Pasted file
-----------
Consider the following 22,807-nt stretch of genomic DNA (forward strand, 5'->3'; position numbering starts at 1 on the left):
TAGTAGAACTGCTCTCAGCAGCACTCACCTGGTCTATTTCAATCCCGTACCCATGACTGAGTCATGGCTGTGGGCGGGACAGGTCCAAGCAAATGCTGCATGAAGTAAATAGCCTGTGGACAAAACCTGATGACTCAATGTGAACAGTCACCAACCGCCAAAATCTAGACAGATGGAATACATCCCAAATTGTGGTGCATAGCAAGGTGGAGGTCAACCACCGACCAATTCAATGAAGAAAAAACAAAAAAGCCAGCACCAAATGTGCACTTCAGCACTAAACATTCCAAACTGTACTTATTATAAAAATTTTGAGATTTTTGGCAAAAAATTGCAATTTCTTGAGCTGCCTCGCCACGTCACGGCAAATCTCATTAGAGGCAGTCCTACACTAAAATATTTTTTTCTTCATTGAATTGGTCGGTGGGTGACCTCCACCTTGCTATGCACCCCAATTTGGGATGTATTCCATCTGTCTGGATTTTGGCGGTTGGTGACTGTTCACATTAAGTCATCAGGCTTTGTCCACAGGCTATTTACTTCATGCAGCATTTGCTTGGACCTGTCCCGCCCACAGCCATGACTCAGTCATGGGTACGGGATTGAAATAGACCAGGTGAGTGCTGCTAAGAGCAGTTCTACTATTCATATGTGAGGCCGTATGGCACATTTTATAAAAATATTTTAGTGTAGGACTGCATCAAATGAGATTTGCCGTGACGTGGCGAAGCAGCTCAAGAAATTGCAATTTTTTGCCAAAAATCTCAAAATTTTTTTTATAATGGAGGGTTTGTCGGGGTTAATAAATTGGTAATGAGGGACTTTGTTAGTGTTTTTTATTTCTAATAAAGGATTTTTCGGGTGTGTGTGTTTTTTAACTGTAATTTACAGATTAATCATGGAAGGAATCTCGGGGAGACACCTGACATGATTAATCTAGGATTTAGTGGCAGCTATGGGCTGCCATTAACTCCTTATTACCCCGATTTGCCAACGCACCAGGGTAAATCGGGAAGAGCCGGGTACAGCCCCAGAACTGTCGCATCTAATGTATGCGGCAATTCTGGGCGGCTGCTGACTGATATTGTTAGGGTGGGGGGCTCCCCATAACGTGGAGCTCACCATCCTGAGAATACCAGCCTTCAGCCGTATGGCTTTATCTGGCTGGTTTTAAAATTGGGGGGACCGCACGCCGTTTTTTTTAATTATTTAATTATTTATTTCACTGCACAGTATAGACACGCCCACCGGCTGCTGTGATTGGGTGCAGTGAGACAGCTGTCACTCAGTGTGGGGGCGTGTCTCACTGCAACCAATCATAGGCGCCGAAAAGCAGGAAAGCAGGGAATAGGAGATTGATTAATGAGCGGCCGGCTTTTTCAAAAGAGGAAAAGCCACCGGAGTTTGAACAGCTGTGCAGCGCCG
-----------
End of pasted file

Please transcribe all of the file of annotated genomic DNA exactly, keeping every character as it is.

Consider the following 22,807-nt stretch of genomic DNA (forward strand, 5'->3'; position numbering starts at 1 on the left):
TAGTAGAACTGCTCTCAGCAGCACTCACCTGGTCTATTTCAATCCCGTACCCATGACTGAGTCATGGCTGTGGGCGGGACAGGTCCAAGCAAATGCTGCATGAAGTAAATAGCCTGTGGACAAAACCTGATGACTCAATGTGAACAGTCACCAACCGCCAAAATCTAGACAGATGGAATACATCCCAAATTGTGGTGCATAGCAAGGTGGAGGTCAACCACCGACCAATTCAATGAAGAAAAAACAAAAAAGCCAGCACCAAATGTGCACTTCAGCACTAAACATTCCAAACTGTACTTATTATAAAAATTTTGAGATTTTTGGCAAAAAATTGCAATTTCTTGAGCTGCCTCGCCACGTCACGGCAAATCTCATTAGAGGCAGTCCTACACTAAAATATTTTTTTCTTCATTGAATTGGTCGGTGGGTGACCTCCACCTTGCTATGCACCCCAATTTGGGATGTATTCCATCTGTCTGGATTTTGGCGGTTGGTGACTGTTCACATTAAGTCATCAGGCTTTGTCCACAGGCTATTTACTTCATGCAGCATTTGCTTGGACCTGTCCCGCCCACAGCCATGACTCAGTCATGGGTACGGGATTGAAATAGACCAGGTGAGTGCTGCTAAGAGCAGTTCTACTATTCATATGTGAGGCCGTATGGCACATTTTATAAAAATATTTTAGTGTAGGACTGCATCAAATGAGATTTGCCGTGACGTGGCGAAGCAGCTCAAGAAATTGCAATTTTTTGCCAAAAATCTCAAAATTTTTTTTATAATGGAGGGTTTGTCGGGGTTAATAAATTGGTAATGAGGGACTTTGTTAGTGTTTTTTATTTCTAATAAAGGATTTTTCGGGTGTGTGTGTTTTTTAACTGTAATTTACAGATTAATCATGGAAGGAATCTCGGGGAGACACCTGACATGATTAATCTAGGATTTAGTGGCAGCTATGGGCTGCCATTAACTCCTTATTACCCCGATTTGCCAACGCACCAGGGTAAATCGGGAAGAGCCGGGTACAGCCCCAGAACTGTCGCATCTAATGTATGCGGCAATTCTGGGCGGCTGCTGACTGATATTGTTAGGGTGGGGGGCTCCCCATAACGTGGAGCTCACCATCCTGAGAATACCAGCCTTCAGCCGTATGGCTTTATCTGGCTGGTTTTAAAATTGGGGGGACCGCACGCCGTTTTTTTTAATTATTTAATTATTTATTTCACTGCACAGTATAGACACGCCCACCGGCTGCTGTGATTGGGTGCAGTGAGACAGCTGTCACTCAGTGTGGGGGCGTGTCTCACTGCAACCAATCATAGGCGCCGAAAAGCAGGAAAGCAGGGAATAGGAGATTGATTAATGAGCGGCCGGCTTTTTCAAAAGAGGAAAAGCCACCGGAGTTTGAACAGCTGTGCAGCGCCG